A Brief History Of The Brilliancy Virus

by Michael R. Warren © 2002

Here is what I can tell you about the Brilliancy Virus.

In the world of man, before a bridge is built, an opera staged, or a war fought, they are first ideas. Belief systems are the core ideas that human cultures use to define what is proper to think about, what is verboten, what is possible, or absurd to contemplate. Societies are naught but an aggregation of ideas. Societies modify their environment; men modify societies, and ideas modify men.

A virus works by attaching itself to a cell, usually a specific type of cell, penetrating it and replacing the cell’s reproductive capability with its own. The cell becomes a reproducing virus, resulting in systemic infection.

Analogously, ideas are infectious. A viral-idea attaches itself to a host-idea, infiltrating it, mutating it, and finally using it to reproduce itself. This process is discernable in the birth of most so-called "new" religions. In fact, history is replete with examples of viral thought-pandemics, ranging from benign infections–worship of trees, Beatle haircuts, and a belief that health-foods are beneficial--to grievous ones–Nazism, the Spanish Inquisition, and the otherwise unexplainable popularity of Jerry Lewis films.

As everyone knows, the Brilliancy Virus originated as a spontaneous thought mutation that occurred in graduate philosophy student Merle J. Watson while he was sitting in the student cafeteria reading Kant’s "Prolegomena To Any Future Metaphysics" and eating cold French fries dipped in salsa. Merle, trying to find an original theme for his doctoral thesis, was angst-ridden; he had discovered that the great verities of life had been covered, in-depth, many times, by other aspiring philosophers. The muddy tracks of their screeds covered the field like the droppings of a flock of dyspeptic geese.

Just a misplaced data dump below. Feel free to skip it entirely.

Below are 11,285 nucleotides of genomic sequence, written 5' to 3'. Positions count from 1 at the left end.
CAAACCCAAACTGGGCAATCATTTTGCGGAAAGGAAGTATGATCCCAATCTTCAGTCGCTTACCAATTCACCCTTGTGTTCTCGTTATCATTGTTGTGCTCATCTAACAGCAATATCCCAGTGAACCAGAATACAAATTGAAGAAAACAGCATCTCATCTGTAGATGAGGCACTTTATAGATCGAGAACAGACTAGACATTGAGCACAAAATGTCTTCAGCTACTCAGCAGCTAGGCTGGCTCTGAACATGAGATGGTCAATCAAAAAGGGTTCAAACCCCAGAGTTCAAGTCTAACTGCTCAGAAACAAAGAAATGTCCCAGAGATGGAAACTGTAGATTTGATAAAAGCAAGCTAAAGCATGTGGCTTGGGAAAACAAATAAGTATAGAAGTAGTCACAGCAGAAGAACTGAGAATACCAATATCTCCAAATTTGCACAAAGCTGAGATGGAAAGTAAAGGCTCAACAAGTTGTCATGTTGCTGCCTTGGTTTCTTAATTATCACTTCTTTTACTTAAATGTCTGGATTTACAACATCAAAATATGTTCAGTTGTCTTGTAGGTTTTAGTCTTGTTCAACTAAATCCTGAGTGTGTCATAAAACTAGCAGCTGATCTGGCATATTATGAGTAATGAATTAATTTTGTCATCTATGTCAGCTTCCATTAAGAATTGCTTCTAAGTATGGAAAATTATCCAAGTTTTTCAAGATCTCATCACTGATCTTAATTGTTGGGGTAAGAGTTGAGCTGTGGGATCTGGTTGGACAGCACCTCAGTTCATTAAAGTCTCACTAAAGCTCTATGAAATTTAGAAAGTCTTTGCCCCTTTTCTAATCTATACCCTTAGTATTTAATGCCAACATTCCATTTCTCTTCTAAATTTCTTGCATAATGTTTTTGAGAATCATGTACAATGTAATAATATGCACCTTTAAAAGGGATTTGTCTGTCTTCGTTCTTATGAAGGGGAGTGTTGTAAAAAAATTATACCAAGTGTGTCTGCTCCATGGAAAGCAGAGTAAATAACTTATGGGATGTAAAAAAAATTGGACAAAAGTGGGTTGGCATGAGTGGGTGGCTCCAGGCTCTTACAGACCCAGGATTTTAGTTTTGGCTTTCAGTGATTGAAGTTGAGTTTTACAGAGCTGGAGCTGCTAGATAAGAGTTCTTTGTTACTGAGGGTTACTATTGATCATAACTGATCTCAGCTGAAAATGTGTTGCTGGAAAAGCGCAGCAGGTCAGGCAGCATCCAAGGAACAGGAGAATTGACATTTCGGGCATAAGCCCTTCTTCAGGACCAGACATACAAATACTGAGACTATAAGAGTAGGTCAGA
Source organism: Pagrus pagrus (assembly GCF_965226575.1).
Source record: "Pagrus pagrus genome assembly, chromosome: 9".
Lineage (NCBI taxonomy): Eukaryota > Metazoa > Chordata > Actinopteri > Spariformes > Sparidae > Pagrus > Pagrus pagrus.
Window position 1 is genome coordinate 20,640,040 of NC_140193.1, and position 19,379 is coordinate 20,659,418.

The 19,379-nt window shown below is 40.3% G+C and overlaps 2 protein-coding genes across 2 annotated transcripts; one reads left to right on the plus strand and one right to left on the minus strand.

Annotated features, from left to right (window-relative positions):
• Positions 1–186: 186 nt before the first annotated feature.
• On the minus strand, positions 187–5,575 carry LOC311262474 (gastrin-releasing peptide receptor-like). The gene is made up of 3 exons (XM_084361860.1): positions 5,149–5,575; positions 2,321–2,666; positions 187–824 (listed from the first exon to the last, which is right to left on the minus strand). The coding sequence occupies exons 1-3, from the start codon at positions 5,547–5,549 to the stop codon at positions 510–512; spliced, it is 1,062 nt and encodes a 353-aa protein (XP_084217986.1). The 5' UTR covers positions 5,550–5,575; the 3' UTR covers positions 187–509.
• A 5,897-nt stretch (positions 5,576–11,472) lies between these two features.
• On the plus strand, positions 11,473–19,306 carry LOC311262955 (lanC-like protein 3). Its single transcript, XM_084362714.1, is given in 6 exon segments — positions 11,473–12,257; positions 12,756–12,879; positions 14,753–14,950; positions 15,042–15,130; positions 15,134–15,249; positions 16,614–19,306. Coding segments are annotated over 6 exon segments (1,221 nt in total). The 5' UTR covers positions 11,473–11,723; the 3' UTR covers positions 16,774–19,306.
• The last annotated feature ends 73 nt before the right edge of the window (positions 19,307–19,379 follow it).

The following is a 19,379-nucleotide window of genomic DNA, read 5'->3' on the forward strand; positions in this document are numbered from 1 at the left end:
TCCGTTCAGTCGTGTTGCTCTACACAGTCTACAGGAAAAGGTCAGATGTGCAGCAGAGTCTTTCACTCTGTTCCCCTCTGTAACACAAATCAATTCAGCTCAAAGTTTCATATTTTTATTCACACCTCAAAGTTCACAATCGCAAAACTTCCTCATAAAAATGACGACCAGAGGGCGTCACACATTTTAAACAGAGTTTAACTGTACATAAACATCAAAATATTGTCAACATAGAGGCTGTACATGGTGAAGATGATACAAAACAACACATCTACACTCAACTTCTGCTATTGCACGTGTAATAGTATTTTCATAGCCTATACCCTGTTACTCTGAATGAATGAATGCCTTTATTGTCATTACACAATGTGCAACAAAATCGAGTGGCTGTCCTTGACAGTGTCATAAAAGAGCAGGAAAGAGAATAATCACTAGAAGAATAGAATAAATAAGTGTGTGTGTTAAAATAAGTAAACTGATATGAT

Merle’s viral thought came in the form of a syllogism, the conclusion of which--for those with the intellectual capacity to understand both semiotics and statistics–was inescapable: existence was not just futile, it was impossible! This induced an instant ontological crisis in Merle. Within a day he was bed-ridden, and in three days, dead--but not before he had infected several other unfortunate students in the philosophy department.

The Brilliancy Virus swept through the nation, decimating the upper tiers of the Bell Curve like a scythe mowing ripe wheat. If it had been confined to the ranks of philosophers, perhaps no one would have noticed; however, since all that was needed to make a host susceptible to infection was an IQ of 150 or above, alarm set in when scientists in government laboratories and private research facilities began keeling over by the hundreds.

The infected subject is immediately contagious. Symptoms include extreme volubility, emotive rants, and a slight, persistent cough. In the second phase of infection, the subject becomes lethargic and a disaffection for existence sets in. This miasma of nihilism results in ennui so severe that the afflicted party becomes bed-ridden and soon dies.